A Nickey-pimped Chevelle was, and is, a thing of beauty …
Many 1960s car lovers believe the second generation Chevelle and its related GM cousins were the epitome of automotive styling and beauty. It’s hard to argue the point, at least that the Chevelle displayed beautiful lines and proportions, in addition to being highly affordable.
Chevelles often rumbled with the power of large V8s that made them true muscle cars, and a few were tweaked even further by the likes of hi-perf shops like Nickey Performance for racing, drag or otherwise.
That’s what Round2, via its Auto World American Muscle brand, delivers in its new 1:18 scale 1968 Nickey Chevelle. It’s decked out in Ermine White with a flat black (vinyl) roof and sharp gloss black Stinger hood scoop. And like most American Muscle die-cast metal models, this one retails for $99.99. That’s high value for a model with detailed engine, interior and undercarriage. Continue reading Die-cast: Auto World 1968 Nickey Chevy Chevelle→
When the heck is a large $94,000 SUV with 456 horsepower not enough? German luxury vehicle maker BMW would answer, when it’s an X7 50i model. Thus the X7 M50i.
Those in the know of BMW lingo realize adding an M to any BMW nameplate means two things, more performance, and naturally, more money.
New for 2020 the M50i ups the ante for both. It touts the same 4.4-liter twin-turbo V8 as the 50i, but bumps up the horsepower to a wowing 523 with an equally wow-worthy 553 torque rating. Price jumps to $100,595 for this monster out of BMW’s Spartanburg, S.C., plant. Continue reading 2020 BMW X7 M50i→
The Shelby guys have thought of everything with the racy 2020 Mustang GT 500 …
By Paul Daniel and Mark Savage
PAUL: I sort of backed into loving Mopar stuff after Chrysler bought American Motors Corp. in the late 1980s. I’ve always been the kind of person who has a soft spot for the underdog. I’ve driven all the Challengers, with the exception of the Red Eye, and enjoy the driving experience they provide. In fact, if I could go out and buy a high-performance pony car I’d go buy one. That was until I drove the 2020 Mustang GT 500. Continue reading 2020 Mustang leaves Mopar guys snake bit→
In some ways you’d think Nissan would own the large SUV market.
Its small Rogue is extremely popular as is its mid-size SUV, the Pathfinder. Consider too that Nissan’s large SUV boasts the most power in its class and is one of the lower priced big people haulers on the market.
A few years back we drove an old Toyota RAV4 loaner while our car was in the shop. The RAV had no power windows, just cranks, and a radio with six buttons, no screen. It felt refreshing and fun to drive.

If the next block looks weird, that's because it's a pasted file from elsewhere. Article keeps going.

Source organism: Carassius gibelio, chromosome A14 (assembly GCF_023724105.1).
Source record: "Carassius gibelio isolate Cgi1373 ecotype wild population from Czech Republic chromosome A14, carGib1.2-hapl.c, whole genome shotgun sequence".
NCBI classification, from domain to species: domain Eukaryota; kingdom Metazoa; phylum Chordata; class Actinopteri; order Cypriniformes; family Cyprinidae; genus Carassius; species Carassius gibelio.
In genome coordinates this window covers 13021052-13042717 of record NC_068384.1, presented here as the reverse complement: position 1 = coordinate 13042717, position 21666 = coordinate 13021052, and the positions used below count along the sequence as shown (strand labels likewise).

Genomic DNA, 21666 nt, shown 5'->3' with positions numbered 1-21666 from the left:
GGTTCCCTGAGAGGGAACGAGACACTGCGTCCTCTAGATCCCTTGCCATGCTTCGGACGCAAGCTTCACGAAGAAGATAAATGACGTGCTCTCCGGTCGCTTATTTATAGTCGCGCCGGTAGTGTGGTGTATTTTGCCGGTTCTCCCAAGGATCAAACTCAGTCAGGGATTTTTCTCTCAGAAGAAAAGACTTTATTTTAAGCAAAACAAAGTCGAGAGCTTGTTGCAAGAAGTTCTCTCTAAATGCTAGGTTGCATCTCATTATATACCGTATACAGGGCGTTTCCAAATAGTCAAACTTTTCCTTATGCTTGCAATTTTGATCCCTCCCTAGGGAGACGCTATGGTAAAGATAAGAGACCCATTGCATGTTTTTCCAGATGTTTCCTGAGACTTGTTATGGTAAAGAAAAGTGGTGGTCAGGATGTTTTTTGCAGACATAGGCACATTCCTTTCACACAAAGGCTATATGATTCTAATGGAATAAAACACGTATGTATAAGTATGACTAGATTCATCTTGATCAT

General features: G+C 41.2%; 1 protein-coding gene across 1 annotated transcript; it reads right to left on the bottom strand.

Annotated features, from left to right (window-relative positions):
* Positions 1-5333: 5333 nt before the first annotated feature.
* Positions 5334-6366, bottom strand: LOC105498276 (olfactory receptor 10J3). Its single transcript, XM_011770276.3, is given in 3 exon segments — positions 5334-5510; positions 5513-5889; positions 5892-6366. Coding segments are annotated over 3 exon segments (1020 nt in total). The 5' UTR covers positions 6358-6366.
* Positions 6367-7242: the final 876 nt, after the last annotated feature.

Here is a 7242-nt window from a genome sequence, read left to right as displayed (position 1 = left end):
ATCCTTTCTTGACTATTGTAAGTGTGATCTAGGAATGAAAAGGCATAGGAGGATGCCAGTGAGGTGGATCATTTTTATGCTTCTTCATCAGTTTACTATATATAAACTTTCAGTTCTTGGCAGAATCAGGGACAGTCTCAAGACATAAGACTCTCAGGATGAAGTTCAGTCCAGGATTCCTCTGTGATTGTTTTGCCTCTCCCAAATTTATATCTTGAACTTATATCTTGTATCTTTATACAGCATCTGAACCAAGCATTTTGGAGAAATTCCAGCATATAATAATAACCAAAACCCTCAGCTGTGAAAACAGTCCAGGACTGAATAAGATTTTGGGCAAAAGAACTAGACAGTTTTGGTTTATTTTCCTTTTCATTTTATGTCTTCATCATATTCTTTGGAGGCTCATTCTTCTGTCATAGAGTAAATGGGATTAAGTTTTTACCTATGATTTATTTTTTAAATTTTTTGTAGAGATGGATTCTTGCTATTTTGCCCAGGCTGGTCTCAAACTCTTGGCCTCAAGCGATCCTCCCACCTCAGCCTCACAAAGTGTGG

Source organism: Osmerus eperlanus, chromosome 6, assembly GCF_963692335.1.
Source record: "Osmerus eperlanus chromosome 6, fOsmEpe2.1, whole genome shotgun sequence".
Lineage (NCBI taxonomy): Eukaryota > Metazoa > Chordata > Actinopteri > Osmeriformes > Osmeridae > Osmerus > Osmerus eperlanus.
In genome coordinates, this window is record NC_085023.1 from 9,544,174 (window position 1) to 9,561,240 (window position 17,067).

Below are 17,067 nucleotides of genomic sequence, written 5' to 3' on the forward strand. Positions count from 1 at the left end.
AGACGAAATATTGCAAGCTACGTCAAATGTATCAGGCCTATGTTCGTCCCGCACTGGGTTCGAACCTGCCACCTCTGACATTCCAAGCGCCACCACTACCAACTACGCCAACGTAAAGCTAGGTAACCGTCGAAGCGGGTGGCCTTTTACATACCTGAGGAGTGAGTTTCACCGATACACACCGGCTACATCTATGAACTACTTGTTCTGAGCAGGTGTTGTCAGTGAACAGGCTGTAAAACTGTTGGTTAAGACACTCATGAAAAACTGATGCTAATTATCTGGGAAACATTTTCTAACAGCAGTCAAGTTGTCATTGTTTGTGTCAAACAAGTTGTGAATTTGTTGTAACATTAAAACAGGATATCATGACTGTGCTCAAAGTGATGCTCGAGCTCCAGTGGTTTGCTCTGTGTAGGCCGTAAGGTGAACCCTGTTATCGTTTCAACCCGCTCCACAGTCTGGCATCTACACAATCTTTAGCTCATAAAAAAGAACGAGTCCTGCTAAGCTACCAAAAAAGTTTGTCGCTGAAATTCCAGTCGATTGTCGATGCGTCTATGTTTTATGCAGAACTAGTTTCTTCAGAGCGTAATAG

So why not a little mild throwback design on cars and their features?
Lexus, of all folks, has kept its mid-size SUV, the GX460, cousin to the Toyota 4Runner, about the same for 10 years, which means it lacks a few frills that today’s SUVs have. Yet, at its heart it’s a beauteous beast that is fit to go off-roading like a Jeep or Land Rover, but feels as luxurious inside as the finest luxury sedan. Maybe Lexus is on to something. Continue reading 2020 Lexus GX460→
Auto World’s pretty Shelby celebrates the BOSS 302 …
Auto World continues to celebrate the 50th anniversary of the BOSS engine that was launched in 1969, this time with a 1/18 scale die-cast model of the muscular 1969 Shelby GT-350.
This one comes in a medium metallic blue (Acapulco blue) with black side and hood racing stripes, and like all of Auto World’s American Muscle and similar releases, the doors and hood open while the front wheels also are steerable. Of course, there’s a replica Boss 302 under the hood in this one. Continue reading Auto World’s 1969 Shelby GT-350 pilot car→
Dodge’s Durango SRT is the truck version of a NASCAR stocker.
SRT is all about power, muscle and grunt with an engine grumble that sounds like a stock car ready to bust out of the pits and head up the banking at Daytona. Otherwise, it’s a fine, luxurious mid-size SUV that will haul a family, or a load of friends in comfort all the while satisfying their need for speed.
There’s no denying a certain panache in the Land Rover name and a certain pride a Rover driver feels in its ability to crunch through the Serengeti brush and ford rushing hippo-infested streams as it takes you deep into the rugged, wild outback.
Yet Rover is no rough and tumble Jeep, it’s evolved into a luxury brand fit for the dinner-jacket and ascot crowd and proudly wears a hefty price at which one should expect all the finery a car maker can pack into a leather-slathered interior. Continue reading 2020 Range Rover Sport HSE→
My uncle Clarence Winston (Wink for short) Savage had a beautiful dark metallic blue 1964 Plymouth Belvedere that I just loved as a kid. He could make that car’s tires bark several times between his house and ours, a half block away. He was a hot foot, one of the things I liked about him.
The Fury was Plymouth’s B-body coupe and sedan, while Dodge went with a more mundane name, the 330. So, when I spied NEO’s new 1964 Dodge 330 I was happy to review it for Scale Auto DC, just to see how it measured up to my memories of the oh-so-similar Plymouth Belvedere, which was a 4-door. Continue reading Die-cast: NEO’s 1964 Dodge 330 sedan→
Few vehicles are as recognizable as a Jeep, and yet Jeeps have been restyled multiple times since World War II and are now the younger generation’s urban vehicle of choice.
But back in the 1970s (remember those?), the CJ-7 was the cool retro-styled Jeep that outdoorsy folks ached for. Still mostly an open truck, the CJ was mostly utilitarian, but it offered a rugged exterior that everyone could identify as a Jeep. And as they weren’t the trendy wheels of the day, they were somewhat rare on the roads. Continue reading Die-cast: Jeep CJ-7 Renegade→